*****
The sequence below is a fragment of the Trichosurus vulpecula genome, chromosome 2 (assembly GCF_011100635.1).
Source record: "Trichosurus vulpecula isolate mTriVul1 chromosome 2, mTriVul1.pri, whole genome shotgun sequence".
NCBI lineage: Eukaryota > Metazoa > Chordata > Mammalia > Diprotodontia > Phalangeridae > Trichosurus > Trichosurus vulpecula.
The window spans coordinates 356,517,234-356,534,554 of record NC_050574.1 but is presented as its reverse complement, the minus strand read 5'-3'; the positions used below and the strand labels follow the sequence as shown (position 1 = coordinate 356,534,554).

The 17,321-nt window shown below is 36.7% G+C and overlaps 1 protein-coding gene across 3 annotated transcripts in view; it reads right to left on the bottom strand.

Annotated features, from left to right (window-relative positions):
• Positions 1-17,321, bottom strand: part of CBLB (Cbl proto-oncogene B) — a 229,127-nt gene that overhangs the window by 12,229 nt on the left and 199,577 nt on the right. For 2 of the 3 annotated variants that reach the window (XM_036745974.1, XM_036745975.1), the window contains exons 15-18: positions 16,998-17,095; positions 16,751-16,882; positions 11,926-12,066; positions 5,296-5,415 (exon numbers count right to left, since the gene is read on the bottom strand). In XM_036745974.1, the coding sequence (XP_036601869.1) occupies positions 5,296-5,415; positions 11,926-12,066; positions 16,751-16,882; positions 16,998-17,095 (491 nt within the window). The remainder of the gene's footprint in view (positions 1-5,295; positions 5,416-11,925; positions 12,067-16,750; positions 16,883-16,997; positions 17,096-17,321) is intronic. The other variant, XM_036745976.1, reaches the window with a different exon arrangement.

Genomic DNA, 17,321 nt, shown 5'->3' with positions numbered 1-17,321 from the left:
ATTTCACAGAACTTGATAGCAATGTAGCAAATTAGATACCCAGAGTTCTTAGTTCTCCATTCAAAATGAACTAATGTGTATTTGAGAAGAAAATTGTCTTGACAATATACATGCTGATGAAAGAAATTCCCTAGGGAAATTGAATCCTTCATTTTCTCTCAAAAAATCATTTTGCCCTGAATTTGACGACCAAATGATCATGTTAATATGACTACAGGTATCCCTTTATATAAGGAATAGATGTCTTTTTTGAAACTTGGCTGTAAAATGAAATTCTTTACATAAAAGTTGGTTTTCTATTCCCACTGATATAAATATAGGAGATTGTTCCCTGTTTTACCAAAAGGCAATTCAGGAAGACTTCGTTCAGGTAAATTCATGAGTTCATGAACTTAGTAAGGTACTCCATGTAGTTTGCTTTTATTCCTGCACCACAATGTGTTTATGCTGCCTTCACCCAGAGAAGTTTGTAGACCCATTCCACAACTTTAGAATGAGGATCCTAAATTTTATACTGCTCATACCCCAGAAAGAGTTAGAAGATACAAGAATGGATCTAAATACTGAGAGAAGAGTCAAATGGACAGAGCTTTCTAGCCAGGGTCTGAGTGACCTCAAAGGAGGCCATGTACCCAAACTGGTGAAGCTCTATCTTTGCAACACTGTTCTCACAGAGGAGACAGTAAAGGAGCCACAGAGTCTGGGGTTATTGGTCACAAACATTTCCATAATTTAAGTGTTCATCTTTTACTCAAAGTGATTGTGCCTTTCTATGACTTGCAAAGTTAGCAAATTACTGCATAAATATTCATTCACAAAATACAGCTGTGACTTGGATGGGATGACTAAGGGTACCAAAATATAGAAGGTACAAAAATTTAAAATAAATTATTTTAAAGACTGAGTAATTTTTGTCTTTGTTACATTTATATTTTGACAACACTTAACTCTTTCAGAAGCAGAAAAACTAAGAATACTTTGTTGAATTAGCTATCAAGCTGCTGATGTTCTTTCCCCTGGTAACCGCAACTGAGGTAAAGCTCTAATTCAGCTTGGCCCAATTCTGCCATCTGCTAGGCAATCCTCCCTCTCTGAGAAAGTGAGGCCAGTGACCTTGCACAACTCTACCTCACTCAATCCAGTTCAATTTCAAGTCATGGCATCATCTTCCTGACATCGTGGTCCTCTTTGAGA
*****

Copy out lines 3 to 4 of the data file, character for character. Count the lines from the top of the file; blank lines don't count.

NCBI lineage: Eukaryota > Metazoa > Chordata > Mammalia > Diprotodontia > Phalangeridae > Trichosurus > Trichosurus vulpecula.
The window spans coordinates 356,517,234-356,534,554 of record NC_050574.1 but is presented as its reverse complement, the minus strand read 5'-3'; the positions used below and the strand labels follow the sequence as shown (position 1 = coordinate 356,534,554).